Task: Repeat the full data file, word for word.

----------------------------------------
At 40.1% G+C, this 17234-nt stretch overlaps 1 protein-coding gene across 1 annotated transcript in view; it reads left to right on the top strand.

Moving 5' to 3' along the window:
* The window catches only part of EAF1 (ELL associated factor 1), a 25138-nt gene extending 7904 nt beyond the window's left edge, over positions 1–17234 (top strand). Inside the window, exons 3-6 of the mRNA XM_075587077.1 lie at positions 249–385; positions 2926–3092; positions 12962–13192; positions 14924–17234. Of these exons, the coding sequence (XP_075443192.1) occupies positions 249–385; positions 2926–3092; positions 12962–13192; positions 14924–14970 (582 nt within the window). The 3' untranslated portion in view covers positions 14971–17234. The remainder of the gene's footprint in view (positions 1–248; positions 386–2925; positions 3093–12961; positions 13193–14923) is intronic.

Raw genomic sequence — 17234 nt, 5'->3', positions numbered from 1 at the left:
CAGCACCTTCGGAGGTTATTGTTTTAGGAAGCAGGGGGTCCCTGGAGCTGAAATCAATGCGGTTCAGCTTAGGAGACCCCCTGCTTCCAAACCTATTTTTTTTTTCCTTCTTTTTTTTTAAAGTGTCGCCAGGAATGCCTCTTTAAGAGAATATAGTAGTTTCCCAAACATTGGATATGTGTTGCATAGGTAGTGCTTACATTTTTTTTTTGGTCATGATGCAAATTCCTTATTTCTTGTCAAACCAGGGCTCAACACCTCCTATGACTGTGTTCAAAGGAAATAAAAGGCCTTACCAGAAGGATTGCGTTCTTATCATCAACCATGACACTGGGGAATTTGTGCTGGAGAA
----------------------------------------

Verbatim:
At 40.1% G+C, this 17234-nt stretch overlaps 1 protein-coding gene across 1 annotated transcript in view; it reads left to right on the top strand.

Moving 5' to 3' along the window:
* The window catches only part of EAF1 (ELL associated factor 1), a 25138-nt gene extending 7904 nt beyond the window's left edge, over positions 1–17234 (top strand). Inside the window, exons 3-6 of the mRNA XM_075587077.1 lie at positions 249–385; positions 2926–3092; positions 12962–13192; positions 14924–17234. Of these exons, the coding sequence (XP_075443192.1) occupies positions 249–385; positions 2926–3092; positions 12962–13192; positions 14924–14970 (582 nt within the window). The 3' untranslated portion in view covers positions 14971–17234. The remainder of the gene's footprint in view (positions 1–248; positions 386–2925; positions 3093–12961; positions 13193–14923) is intronic.

Raw genomic sequence — 17234 nt, 5'->3', positions numbered from 1 at the left:
CAGCACCTTCGGAGGTTATTGTTTTAGGAAGCAGGGGGTCCCTGGAGCTGAAATCAATGCGGTTCAGCTTAGGAGACCCCCTGCTTCCAAACCTATTTTTTTTTTCCTTCTTTTTTTTTAAAGTGTCGCCAGGAATGCCTCTTTAAGAGAATATAGTAGTTTCCCAAACATTGGATATGTGTTGCATAGGTAGTGCTTACATTTTTTTTTTGGTCATGATGCAAATTCCTTATTTCTTGTCAAACCAGGGCTCAACACCTCCTATGACTGTGTTCAAAGGAAATAAAAGGCCTTACCAGAAGGATTGCGTTCTTATCATCAACCATGACACTGGGGAATTTGTGCTGGAGAA